Let $p$ be a prime number. Define the $p$-adic valuation on $\mathbb{Z}$ as $v_p(p^kx) = p^{-k}$ where $x$ is not divisible by the prime $p$. Let $\mathbb{Z}_p$ (the $p$-adic integers) be a completion of $\mathbb{Z}$ under this valuation.

The problem is to prove that if an integer $z$ is not divisible by $p$, then it is invertible in the ring $\mathbb{Z}_p$.

My thoughts by now are the following:

For any such $z$ there are integers $q \neq 0$ and $-p<r < p$ such that $ z = qp + r $. Then we claim existence of $p$-adic integer $a = \sum^\infty_{n=0}a_np^n$ with the properties:

  1. $b_0 =\mathbf{a_0}(r + qp) + rp\mathbf{a_1} = 1 $
  2. $\forall k : \mathrm{even} . b_k = qa_{k-1} + \mathbf{a_k}(r + qp) + rp\mathbf{a_{k+1}} =0$

If such $a$ exists then $za = 1$ as $za = \sum^\infty_{n=0}b_{2n}p^n$.

We will try to derive coefficients of $a$ from this conditions starting from $a_0$ and $a_1$. If $r+qp$ and $rp$ are coprime then we are done. This will be true in case $\gcd(r,q) = 1$, otherwise we will have problem with solving for $a_1, a_0$ in first condition. However, if $m = gcd(r,q)$ then $m < p$ which gives us representation of form $m = p - (p-m)$ and, as $q$ in this representation is $1$, number $m$ must be divisible in $\mathbb{Z}_p$. Same holds for $m^{-1}z = m^{-1}qp +m^{-1}r$ as $\gcd(m^{-1}q,m^{-1}r) = 1$. Then we may construct $z^{-1} = m^{-1}(m^{-1}qp +m^{-1}r)^{-1}$ which completes the proof.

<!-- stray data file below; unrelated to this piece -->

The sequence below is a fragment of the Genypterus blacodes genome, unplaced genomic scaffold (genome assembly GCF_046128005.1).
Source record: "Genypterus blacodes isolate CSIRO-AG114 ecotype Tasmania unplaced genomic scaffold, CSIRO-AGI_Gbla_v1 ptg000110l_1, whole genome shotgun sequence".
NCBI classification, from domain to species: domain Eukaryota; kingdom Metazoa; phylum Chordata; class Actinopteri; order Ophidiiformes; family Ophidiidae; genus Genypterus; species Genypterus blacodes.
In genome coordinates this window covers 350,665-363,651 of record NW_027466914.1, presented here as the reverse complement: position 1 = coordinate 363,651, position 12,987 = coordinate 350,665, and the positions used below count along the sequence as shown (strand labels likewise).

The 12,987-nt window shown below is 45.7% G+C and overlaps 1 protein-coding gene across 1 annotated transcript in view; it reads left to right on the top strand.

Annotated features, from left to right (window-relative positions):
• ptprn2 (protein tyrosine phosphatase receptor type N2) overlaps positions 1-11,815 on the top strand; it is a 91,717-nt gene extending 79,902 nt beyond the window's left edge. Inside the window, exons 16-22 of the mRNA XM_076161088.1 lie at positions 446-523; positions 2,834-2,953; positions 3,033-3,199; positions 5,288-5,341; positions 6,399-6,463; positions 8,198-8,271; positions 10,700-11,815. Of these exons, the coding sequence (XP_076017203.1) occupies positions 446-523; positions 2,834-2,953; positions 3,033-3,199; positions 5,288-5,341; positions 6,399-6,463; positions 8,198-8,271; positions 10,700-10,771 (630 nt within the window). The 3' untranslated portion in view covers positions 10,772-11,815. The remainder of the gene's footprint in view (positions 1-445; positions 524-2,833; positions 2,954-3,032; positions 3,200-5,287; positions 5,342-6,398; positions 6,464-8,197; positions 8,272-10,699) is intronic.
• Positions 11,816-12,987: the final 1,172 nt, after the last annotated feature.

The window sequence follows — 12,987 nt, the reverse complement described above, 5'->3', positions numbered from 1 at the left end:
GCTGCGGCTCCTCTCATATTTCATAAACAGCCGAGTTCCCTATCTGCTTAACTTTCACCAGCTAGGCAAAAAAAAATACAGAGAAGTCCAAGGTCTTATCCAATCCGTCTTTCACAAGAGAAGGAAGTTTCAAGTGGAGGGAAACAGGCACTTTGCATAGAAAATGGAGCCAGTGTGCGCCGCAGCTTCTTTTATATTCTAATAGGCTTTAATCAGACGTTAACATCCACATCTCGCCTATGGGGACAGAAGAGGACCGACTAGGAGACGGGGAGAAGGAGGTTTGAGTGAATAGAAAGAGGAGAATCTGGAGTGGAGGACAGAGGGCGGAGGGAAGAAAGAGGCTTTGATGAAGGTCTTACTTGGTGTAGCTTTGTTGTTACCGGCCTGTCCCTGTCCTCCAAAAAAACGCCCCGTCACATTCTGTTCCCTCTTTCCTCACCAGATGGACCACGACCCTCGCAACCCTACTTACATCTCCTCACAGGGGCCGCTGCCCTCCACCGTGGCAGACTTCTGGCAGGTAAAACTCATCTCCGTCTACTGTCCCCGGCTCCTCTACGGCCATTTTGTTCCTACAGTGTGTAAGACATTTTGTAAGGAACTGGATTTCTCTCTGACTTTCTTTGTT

Is this proof correct?

Do you know better proofs of this fact?


3 Answers 3


One possible slight improvement but still in the style you propose is as follows. Since $z$ is prime to $p$, there are integers $y$ and $k$ such that $yz=1+kp$. We can invert $1+kp$ in $\mathbb Z_p$ by expanding the geometric series $$ {1\over 1+kp} \;=\; 1-kp+(kp)^2-(kp)^3+\ldots $$ This converges very nicely in $\mathbb Z_p$. Then $$ \Big(y\cdot (1-kp+(kp)^2-\ldots)\Big) \cdot z \;=\; 1 $$


I would say:

Since $p$ does not divide $z$, $z$ is coprime to every $p^n$, and therefore it has an inverse $y_n$ modulo $p^n$.

If $n<m$, then $y_mz\equiv 1\pmod{p^m}$ and therefore also modulo $p^n$. Since $z$ can have only one inverse modulo $p^n$ we must have $y_m\equiv y_n\pmod{p^n}$, so the $p$-adic distance between $y_n$ and $y_m$ is at most $p^{-n}$. Thus, the sequence of $y_n$s is Cauchy and converges in $\mathbb Z_p$.

Furthermore the sequence $(y_nz-1)_n$ clearly converges to $0$, so the limit of the $y_n$s is inverse to $z$.


See Jean-Pierre Serre, A course in arithmetic, chapter II, section 2, "Properties of $Z_p$", Proposition 2, for a slightly more general result. To extend his proof to the case of $Z_p$, you just need to see that if $p$ doesn't divide an element $x=(x_n)\in Z_p$, then it doesn't divide any $x_n$ (for example, if $p$ divides $x_1$, using the morphism $\varphi_2$ you see that $p$ divides $x_2$, then $x_3$, then ...). So every $x_n$ is invertible in $Z/p^nZ$.


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